A reader asks:
Just yesterday I started teaching a summer course on early modern. We read Descartes, Spinoza, Berkeley, Hume, and Kant (with a few others mixed in here and there). The problem is, there are only six students. And we meet for two hours and fifteen minutes each day, five days a week. My experience with modern has been that the default class is the lecture, with an active back and forth mixed in throughout. I don't think this is ideal generally, but more importantly, I think it could lead to a very dull next four weeks. Do you have any advice on how to make a small history course (designed for first-timers) more interesting? Any help would be appreciated.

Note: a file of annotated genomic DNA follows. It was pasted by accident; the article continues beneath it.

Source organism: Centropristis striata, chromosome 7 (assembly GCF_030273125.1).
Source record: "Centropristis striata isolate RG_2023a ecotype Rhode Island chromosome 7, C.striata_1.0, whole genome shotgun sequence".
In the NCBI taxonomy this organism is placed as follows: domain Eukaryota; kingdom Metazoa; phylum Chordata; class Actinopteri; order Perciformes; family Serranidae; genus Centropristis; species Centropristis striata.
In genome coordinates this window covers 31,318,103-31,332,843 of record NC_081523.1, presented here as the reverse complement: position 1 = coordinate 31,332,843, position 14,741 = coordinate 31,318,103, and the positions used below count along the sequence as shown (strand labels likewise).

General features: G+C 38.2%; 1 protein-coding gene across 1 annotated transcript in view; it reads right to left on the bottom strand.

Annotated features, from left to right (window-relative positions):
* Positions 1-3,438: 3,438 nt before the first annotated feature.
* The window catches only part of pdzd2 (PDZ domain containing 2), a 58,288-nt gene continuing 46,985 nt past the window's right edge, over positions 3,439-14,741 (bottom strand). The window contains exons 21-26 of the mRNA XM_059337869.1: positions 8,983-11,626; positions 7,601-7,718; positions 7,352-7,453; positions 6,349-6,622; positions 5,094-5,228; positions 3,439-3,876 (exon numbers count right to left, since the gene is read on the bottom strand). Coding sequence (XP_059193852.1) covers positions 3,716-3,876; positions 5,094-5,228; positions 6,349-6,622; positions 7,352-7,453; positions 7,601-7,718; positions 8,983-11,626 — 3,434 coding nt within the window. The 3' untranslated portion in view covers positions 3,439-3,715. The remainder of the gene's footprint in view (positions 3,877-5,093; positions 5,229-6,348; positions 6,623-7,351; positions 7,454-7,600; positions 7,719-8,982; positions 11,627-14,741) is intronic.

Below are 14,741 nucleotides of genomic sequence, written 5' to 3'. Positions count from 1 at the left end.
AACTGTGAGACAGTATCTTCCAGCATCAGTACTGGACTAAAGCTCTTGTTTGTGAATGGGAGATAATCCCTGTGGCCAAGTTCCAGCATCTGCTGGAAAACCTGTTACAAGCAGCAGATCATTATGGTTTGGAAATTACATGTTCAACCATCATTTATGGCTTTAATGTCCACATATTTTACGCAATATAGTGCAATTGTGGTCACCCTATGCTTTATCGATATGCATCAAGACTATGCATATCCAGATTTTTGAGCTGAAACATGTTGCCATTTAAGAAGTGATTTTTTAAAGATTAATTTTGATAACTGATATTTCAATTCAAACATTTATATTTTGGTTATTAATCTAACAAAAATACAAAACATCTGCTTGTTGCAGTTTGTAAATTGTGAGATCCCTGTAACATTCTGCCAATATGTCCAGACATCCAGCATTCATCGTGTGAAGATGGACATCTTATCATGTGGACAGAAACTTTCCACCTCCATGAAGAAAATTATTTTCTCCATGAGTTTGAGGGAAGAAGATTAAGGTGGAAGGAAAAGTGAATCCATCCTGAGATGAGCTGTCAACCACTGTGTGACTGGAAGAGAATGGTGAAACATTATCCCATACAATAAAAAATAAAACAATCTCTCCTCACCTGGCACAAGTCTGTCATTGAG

Anyone have any ideas here? My experience echoes the writer's. In history of philosophy courses, the central goals (textual exposition, grasping the main doctrines and arguments, etc.) are challenging on their own, so students have to lean heavily on instructor expertise. As a result, the 'punctuated lecture' tends to emerge as the default format. What might be some techniques to shake things up and keep the classroom experience fresh and lively?